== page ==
§ Mr. Lennox-Boyd
I support my hon. Friend the Member for Canterbury (Mr. Crouch), particularly in terms of his advocacy of amendment No. 8. I just want to make one or two comments by way of clarification of the past history of this matter.
I must declare an interest, as the owner of a water wheel, but if anyone saw it he would think that it was more of a liability than an asset, and it is not in use at the moment. I am also a member of the National Association of Water Power Users, which is based in the constituency of my right hon. Friend the Member for Westmorland (Mr. Jopling) and is a very powerful and important body in that area.
In the past some water authorities have used their powers under the Water Resources Act 1963 to penalise those people who operate water wheels and to charge them on a compulsory basis for the abstraction of water. This unfairness is manifest when we realise and understand, as anyone who considers this matter will, that all the water that is taken out by someone who is using it for power generation is put back into the river about 10 ft lower down—in height—in the stream.
The bureaucratic hypocrisy of the imposition of rates in this way has been justified on the basis that in return for this charge the water authority will guarantee a secure source of supply of water in the river. In North-West Lancashire it is not very difficult to guarantee a secure source of supply of water, and that argument has given rise to a considerable feeling of grievance among many people. As a result of this definition of the word "abstraction" a great deal of resentment has been generated.
I understand that my hon. Friend views amendment No. 8 with some favour. He may, however, feel that it is unnecessary in the circumstances. It should be noted that the amendment is completely satisfactory to those who represent the National Association of Water Power Users. In due course we shall know whether the Government will accept it.
1083 In the past, confusion has arisen because "abstraction" has become a hated word to the National Association of Water Power Users. Therefore, its members are anxious that the amendment should be accepted, even if the legal advice is that it is unnecessary and does not take the matter much further. Of course, water power users merely borrow the water that they use; they do not consume it. To describe such borrowing as an abstraction may be more correctly described as an abstraction of the truth.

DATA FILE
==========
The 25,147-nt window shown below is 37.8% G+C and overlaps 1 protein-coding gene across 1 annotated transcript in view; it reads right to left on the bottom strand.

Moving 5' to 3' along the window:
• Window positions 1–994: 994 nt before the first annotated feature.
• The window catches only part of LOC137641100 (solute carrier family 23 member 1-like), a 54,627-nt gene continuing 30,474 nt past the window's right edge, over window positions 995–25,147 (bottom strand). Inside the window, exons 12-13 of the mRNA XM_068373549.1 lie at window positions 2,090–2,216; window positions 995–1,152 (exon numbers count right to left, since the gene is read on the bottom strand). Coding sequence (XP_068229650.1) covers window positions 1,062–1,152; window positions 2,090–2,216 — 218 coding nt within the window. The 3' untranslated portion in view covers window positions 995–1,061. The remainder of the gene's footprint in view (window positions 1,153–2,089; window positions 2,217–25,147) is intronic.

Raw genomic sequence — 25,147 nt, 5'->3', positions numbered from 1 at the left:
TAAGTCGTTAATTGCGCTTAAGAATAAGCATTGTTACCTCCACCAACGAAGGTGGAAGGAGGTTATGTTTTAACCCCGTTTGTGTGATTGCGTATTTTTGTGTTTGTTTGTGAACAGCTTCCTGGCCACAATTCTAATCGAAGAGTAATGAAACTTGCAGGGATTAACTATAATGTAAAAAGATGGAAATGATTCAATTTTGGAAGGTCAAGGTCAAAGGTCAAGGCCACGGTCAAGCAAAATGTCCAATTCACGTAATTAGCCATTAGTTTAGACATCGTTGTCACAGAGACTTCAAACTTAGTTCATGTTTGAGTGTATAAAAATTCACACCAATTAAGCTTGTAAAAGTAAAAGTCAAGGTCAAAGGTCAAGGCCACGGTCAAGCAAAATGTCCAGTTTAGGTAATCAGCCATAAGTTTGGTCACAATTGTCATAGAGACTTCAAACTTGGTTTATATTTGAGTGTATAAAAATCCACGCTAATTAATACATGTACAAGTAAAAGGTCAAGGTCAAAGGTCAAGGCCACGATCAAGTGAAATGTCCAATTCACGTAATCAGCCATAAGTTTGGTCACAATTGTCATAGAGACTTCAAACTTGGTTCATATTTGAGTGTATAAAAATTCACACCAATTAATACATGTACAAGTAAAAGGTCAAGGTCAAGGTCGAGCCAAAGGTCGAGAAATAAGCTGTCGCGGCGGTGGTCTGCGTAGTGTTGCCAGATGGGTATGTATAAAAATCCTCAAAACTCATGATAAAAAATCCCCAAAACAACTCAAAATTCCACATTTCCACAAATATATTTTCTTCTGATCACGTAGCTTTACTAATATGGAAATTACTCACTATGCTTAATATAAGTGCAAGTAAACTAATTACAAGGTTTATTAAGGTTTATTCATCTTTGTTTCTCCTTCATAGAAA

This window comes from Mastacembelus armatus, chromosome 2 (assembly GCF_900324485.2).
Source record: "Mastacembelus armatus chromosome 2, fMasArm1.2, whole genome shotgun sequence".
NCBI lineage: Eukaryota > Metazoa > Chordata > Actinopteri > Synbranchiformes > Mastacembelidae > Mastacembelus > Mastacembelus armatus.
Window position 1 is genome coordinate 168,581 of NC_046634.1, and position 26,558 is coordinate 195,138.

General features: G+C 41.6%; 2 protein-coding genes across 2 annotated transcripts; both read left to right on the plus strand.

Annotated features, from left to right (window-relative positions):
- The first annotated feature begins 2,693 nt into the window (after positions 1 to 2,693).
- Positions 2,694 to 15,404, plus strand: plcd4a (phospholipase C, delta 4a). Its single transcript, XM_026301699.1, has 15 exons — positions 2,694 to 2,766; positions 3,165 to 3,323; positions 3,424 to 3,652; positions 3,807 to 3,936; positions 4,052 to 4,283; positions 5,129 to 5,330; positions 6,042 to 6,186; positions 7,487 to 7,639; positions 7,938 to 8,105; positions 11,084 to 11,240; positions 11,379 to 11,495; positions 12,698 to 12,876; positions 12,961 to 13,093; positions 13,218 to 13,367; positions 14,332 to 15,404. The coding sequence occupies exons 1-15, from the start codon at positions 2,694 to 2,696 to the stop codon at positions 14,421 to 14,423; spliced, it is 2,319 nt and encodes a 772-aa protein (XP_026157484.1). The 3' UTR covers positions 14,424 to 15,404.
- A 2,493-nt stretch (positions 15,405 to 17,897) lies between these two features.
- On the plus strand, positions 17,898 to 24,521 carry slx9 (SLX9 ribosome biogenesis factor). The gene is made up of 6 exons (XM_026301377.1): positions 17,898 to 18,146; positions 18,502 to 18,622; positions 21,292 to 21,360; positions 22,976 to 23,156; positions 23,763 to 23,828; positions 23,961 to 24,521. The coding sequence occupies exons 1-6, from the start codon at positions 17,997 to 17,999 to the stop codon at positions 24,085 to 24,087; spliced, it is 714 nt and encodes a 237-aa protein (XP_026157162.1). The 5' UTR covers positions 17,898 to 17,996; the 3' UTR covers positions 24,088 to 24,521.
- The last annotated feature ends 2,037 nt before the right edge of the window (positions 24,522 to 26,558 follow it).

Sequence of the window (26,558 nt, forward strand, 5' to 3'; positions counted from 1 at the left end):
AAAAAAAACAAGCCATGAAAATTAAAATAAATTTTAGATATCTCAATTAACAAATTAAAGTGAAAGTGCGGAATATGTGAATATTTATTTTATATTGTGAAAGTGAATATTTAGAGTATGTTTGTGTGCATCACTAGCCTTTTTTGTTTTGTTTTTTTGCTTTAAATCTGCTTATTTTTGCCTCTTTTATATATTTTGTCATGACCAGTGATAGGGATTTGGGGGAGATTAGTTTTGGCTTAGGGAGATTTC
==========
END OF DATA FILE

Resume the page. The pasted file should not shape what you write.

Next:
§ Mr. Peter Viggers (Gosport)
I rise only to assure the House that support for my hon. Friend the Member for Canterbury (Mr. Crouch) on such an important amendment is not confined to the owners of water wheels. To take a broader view, we do not know which of the alternative energy sources of sun, geothermal power, water, tides, and so on, will eventually yield a major harvest, but I am confident that one of them will and that science will allow one of those alternative sources to become extremely important in terms of world energy supplies. An alternative battery may be involved. We do not know.
It is wrong to allow one of those alternative sources of energy to be inhibited. This comparatively minor use of water power should not be inhibited by an incorrect rating or taxation system. Therefore, I urge the Government to accept the amendment. It is wrong that the water authorities should be able to assess a rate according to such use. We should take this matter clean out of their hands. Therefore I urge the Government to accept the amendment.
§ Mr. John Moore
This has been an interesting example of the way in which a sensible and modest sector of our economy can bring legitimate pressure to bear through our parliamentary processess. It reminds me of one of my first days at the Department of Energy. I obtained an invitation to visit Mr. Osmond Goring. He, is an example of British ingenuity in developing low-power water usage in a lovely part of our country.